For many people, Quicken is the program that prevents them from switching to Linux 100%. This week, I finally took the time to install Quicken 2011 Premium under Linux Lubuntu 10.04 LTS and get it working very nicely.
Below are the steps and comments for how to accomplish this. I did reference the WINE-HQ Quicken App Instructions to make it work, but some of those steps were less than clear to me. WINE is Wine Is Not an Emulator.
I’d bet these steps will work for older Quicken versions too. I’ll test it with Quicken Home & Business 2008 in a few days, but expect it will work just fine for the things I do, which are fairly extensive.
I shouldn’t have been surprised that Quicken would work under WINE, heck Microsoft Office 2003 works too (except Outlook).
In the USA, there are 11 channels for 802.11b and 802.11g wireless networks to use. However, only 3 of those channels do not overlap, 1, 6, and 11. That means choosing any channel besides one of those three is to be avoided. In my neighborhood of single family homes with USA average sized lawns, I see 9 WiFi networks from my home office, one of them is mine. Here is a table created by a wireless router Wireless Site Survey function:
This morning, I was going through the normal RSS feeds that I read daily. Slashdot.org is in the top 5 reads.
As I write this there is an article titled Dell Knew About Computer Failures in the RSS feed. Clicking on it initially took me to a page with that title, but no content.
CrossChris writes " Freedom of information’ has revealed details of a lawsuit against Dell where they admit that they knew about a high failure rate of their products, but hid it from their corporate customers! From the article: ‘…Dell apparently encouraged its salespeople and technicians to not let customers know about known defects, and said internally that most customers (those who had not bought more than 50 machines) would be subject to “fix on fail”—that is, the company would only help them when their machines broke down. An internal presentation on the Optiplex GX and SX270 acknowledges that the company had discovered “quality issues,” but that employees should not proactively bring them to customers’ attention.’"
I read about this story yesterday on anther web site, so seeing it removed from /. is concerning. OTOH, I bet Dell is a major advertiser on /. so having the story removed would be a smart moved to retain those revenues. I don’t know that the article was removed – it could just be a publishing glitch or some other technical issue.
There is a /. discussion page related to the article still with a few comments.
A quick search of Dell on slashdot shows they haven’t pulled too many negative stories previously.
Arstechnica didn’t pull their version of the story.
My interest is mainly from a laptop that died a few weeks after the warranty ended. Dell Support was completely useless.
ARE YOU CRAZY?
Having Java enabled in a browser by default seems crazy to me. There are not that many websites that need Java in a browser to run Applets, but if you run NoScript, then you can specify which websites can run Java Applets and all others cannot. If I had java enabled in a browser – which I do not – I’d definitely selectively enable it for specific web sites only.
Above are my real NoScript settings in Firefox 3.6.12 running on Lubuntu Linux 10.04.
I do understand that if you are visiting this site from work, you may not have the option to disable Java selectively.
From a security perspective, disabling all the extra plugins should increase security. Having them enabled by default is just a bad idea. These are my opinions. Computer security is one of those things where everyone thinks they are secure … until they are hacked. Then it is too late.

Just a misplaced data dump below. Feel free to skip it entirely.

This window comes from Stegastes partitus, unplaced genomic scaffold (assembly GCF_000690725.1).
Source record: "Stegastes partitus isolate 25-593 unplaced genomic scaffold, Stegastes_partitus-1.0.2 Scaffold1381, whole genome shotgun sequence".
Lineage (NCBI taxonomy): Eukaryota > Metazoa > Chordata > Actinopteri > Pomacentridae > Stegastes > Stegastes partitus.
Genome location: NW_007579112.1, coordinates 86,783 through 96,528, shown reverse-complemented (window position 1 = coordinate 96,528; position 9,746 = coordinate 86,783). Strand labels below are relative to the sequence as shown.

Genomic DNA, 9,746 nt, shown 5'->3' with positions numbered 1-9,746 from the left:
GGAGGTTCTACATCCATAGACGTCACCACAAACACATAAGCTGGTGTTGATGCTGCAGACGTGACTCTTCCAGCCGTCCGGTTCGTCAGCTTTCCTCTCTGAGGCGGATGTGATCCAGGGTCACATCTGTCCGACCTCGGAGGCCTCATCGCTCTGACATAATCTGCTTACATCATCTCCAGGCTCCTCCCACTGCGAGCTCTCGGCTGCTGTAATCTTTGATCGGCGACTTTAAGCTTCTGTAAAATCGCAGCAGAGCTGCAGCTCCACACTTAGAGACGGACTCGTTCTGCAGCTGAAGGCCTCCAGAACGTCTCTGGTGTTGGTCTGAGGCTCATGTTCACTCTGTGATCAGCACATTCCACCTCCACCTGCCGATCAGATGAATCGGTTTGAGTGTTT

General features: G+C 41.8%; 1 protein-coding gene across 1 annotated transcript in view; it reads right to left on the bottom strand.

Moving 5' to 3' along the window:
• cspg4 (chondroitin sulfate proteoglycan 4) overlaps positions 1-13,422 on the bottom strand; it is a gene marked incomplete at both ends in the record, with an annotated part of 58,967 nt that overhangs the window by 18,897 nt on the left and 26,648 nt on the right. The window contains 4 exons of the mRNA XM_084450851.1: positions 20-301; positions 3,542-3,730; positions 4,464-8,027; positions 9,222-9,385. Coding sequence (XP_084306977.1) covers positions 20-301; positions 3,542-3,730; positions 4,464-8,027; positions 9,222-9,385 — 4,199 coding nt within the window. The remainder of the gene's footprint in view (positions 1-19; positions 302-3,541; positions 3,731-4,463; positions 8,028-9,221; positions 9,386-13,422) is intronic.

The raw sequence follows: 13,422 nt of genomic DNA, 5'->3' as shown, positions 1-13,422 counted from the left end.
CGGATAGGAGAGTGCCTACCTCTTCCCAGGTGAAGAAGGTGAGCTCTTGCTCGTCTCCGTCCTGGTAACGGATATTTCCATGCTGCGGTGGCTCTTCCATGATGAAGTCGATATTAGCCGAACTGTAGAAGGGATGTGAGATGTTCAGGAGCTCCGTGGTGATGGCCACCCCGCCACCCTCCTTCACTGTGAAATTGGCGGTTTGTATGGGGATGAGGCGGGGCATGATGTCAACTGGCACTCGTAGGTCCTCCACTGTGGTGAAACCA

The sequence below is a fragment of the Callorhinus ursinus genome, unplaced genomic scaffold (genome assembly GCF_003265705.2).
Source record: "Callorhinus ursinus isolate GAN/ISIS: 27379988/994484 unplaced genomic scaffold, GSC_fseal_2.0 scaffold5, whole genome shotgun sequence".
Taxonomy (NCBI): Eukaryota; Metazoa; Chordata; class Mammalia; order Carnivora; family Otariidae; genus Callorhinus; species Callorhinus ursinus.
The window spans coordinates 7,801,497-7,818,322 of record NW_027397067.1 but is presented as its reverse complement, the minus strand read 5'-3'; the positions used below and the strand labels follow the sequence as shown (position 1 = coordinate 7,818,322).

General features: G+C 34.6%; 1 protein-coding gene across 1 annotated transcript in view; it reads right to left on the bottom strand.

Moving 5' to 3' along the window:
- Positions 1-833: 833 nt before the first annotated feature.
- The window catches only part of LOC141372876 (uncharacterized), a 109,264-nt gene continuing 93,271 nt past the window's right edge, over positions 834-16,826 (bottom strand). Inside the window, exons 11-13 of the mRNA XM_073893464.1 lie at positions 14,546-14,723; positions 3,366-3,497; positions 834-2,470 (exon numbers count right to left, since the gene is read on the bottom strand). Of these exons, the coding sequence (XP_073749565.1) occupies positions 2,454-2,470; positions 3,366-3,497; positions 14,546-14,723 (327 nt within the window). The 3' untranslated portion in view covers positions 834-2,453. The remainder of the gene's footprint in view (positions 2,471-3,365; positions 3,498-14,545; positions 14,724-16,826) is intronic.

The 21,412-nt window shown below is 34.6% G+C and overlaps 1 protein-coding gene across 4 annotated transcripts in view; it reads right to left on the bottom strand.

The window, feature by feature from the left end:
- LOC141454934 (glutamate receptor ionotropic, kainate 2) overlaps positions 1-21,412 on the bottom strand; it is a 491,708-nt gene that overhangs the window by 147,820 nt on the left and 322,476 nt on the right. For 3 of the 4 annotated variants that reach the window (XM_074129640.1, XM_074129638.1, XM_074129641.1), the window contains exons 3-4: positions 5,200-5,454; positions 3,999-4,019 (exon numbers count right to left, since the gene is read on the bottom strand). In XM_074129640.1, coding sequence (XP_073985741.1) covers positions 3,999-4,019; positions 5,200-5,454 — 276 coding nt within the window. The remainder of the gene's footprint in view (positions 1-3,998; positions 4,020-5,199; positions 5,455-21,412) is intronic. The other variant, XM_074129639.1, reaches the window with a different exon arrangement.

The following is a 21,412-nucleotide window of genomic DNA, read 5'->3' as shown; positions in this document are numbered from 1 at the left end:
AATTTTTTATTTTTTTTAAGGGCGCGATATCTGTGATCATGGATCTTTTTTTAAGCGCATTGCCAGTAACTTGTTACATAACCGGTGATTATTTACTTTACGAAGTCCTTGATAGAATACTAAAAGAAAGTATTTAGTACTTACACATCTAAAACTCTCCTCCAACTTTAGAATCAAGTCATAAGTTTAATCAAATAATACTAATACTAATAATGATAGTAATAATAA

If you don’t use Java, turn it off by disabling the plugin. If you do use Java, please use NoScript to be selective where you allow it to run.
Of course, if you have Java applications and need to run on your desktop, please remember to stay patched. There was an important security update for Java earlier this week and there have been a number of important patches for Java the last few months.
We all get computer viruses, eventually. There is nothing anyone can do, but whether it is a small inconvenience or a major computer-doesn’t-work-for-weeks issue is up to you.
It doesn’t matter which operating system you have. Viruses have been written for it. It is true that since 92% of all computers in the world run MS-Windows, that platform is the main target, but Apple’s OSX, Linux, Solaris, AIX, iPhones, iPads, Blackberries, Android, Windows7 Phones are all targets too. If it runs with a computer, then it can have a virus. Those electronic picture frames have carried viruses.
Below, I outline the steps to recover from a virus infection or worse.
Oracle is effectively killing some of the most important, fantastic, open source and FLOSS tools that we’ve come to depend upon. This is really sad for the FOSS world. It will not be long before these currently open tools disappear because Oracle can’t directly make any money from supporting them. Let me explain.
Oracle is the New Evil Empire
Oracle has never been very friendly to FOSS or FLOSS, but since buying Sun Microsystems, they have effectively killed some of the most important projects.
The Almost Dead List – Some Already DEAD
- Oracle VM
Here’s a list of FOSS from Oracle that will probably be only useful for historical purposes soon. Most of the leaders for these projects that Oracle got with the Sun purchase have left Oracle after trying to fit into the new corporate culture. Full disclosure: I’ve owned Oracle AND Sun Microsystems stock over the years. Since the Sun purchase, I sold ORCL and haven’t owned any shares on over a year.
If you are currently using any of those tools, you need to make strategic plans for alternates. Oracle *will be killing them off. Some will be saved by creating new FLOSS projected based on the last open license version.